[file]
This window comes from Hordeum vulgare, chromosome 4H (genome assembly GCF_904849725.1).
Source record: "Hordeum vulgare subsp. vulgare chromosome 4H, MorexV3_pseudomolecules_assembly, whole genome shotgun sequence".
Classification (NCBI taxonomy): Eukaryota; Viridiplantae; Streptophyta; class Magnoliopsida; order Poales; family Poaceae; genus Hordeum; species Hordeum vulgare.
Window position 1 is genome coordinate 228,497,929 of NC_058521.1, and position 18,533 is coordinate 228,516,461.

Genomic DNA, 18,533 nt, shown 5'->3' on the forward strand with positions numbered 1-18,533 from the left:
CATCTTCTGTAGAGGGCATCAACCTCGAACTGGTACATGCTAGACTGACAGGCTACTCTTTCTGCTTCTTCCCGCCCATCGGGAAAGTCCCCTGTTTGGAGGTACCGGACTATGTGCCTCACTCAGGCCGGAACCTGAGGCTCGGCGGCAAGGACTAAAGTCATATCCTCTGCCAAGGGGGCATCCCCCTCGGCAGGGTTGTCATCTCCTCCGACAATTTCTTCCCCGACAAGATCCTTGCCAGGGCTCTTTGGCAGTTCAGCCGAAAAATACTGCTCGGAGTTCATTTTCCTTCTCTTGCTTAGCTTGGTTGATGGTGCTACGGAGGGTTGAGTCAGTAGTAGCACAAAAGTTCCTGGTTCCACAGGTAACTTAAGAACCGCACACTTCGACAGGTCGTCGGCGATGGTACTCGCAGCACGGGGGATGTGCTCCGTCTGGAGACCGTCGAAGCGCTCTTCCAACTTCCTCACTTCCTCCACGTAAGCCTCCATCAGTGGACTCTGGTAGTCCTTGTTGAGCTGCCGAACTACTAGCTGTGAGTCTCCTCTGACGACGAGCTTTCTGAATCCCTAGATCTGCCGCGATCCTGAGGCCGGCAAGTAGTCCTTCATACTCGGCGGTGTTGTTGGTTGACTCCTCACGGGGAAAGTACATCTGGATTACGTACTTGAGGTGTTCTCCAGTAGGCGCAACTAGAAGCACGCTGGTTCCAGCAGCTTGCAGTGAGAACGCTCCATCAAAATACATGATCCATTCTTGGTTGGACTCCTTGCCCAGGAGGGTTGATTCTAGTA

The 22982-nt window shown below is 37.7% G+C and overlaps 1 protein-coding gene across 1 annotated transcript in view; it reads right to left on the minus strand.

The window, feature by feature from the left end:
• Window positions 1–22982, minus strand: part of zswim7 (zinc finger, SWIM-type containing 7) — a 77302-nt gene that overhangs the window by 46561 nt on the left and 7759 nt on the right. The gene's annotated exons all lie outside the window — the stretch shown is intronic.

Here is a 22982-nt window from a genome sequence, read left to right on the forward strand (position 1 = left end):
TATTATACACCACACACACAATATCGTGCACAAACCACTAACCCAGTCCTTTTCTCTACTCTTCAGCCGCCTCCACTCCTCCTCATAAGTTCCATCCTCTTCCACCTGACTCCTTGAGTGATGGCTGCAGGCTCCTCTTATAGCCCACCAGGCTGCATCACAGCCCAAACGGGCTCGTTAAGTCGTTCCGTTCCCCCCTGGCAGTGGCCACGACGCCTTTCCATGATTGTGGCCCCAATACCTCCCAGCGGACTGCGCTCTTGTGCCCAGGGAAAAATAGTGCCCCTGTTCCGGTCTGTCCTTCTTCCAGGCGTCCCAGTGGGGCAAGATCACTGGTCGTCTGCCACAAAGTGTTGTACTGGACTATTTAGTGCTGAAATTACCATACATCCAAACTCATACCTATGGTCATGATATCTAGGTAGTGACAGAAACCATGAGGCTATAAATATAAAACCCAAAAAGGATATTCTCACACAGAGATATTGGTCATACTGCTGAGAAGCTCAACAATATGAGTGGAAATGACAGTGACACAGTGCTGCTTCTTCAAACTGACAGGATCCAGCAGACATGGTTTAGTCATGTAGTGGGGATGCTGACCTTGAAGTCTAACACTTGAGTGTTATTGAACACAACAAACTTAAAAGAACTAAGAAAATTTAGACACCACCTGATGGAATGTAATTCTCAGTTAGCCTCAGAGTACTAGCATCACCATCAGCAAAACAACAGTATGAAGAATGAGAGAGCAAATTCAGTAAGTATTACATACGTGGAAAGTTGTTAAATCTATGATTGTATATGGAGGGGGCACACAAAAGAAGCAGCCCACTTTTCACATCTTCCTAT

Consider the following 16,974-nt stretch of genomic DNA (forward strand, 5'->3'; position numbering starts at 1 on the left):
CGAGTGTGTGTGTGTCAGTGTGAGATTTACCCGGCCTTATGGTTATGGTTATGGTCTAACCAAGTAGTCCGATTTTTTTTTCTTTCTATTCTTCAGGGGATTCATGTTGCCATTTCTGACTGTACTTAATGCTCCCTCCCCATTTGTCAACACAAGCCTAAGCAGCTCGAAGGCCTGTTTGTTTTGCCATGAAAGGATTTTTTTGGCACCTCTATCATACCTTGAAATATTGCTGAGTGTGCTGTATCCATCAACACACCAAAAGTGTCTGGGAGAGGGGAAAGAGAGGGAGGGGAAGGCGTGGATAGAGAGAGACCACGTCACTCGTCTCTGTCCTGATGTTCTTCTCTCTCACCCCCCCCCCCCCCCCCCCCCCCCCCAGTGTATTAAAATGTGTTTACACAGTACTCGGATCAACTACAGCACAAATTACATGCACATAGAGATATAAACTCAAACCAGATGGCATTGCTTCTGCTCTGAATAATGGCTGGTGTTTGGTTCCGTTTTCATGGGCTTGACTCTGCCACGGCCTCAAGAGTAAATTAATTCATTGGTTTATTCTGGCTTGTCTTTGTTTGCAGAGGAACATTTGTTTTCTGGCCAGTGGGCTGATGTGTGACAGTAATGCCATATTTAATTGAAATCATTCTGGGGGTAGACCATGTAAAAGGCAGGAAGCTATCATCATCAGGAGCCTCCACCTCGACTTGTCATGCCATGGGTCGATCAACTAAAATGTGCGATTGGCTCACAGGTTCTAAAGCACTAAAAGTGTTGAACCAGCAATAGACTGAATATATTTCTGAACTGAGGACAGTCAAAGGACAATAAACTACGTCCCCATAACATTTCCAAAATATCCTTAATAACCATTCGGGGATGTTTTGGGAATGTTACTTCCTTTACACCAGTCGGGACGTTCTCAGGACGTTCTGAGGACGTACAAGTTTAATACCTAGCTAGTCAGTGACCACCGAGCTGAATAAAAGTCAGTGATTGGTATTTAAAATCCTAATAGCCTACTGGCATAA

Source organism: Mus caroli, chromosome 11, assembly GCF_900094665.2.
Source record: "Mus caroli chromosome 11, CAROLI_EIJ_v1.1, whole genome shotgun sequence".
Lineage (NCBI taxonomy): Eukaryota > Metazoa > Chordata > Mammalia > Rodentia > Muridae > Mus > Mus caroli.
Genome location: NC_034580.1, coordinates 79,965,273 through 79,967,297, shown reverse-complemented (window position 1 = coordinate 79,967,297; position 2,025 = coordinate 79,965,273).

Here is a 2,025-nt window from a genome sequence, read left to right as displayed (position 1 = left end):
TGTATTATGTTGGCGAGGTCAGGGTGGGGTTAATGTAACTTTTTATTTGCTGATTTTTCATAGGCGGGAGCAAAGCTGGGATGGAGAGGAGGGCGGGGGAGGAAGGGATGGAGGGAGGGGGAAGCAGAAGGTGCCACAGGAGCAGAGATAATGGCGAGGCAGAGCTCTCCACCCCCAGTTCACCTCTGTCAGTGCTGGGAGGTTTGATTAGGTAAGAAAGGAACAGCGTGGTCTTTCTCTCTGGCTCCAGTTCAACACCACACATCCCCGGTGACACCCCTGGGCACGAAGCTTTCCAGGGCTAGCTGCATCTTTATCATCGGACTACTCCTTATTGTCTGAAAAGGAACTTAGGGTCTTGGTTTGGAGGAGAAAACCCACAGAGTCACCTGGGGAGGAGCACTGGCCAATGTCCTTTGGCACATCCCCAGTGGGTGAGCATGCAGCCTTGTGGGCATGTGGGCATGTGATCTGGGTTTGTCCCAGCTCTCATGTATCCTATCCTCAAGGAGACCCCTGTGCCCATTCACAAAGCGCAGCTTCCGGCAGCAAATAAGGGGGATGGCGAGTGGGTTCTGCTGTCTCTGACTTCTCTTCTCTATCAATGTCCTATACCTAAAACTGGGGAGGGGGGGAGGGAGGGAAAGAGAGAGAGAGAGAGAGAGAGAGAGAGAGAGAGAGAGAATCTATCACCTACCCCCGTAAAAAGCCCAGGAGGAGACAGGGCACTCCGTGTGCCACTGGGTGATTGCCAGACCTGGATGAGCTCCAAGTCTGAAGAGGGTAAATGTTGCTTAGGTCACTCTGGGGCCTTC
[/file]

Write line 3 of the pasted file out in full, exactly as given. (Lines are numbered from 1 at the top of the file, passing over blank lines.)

Classification (NCBI taxonomy): Eukaryota; Viridiplantae; Streptophyta; class Magnoliopsida; order Poales; family Poaceae; genus Hordeum; species Hordeum vulgare.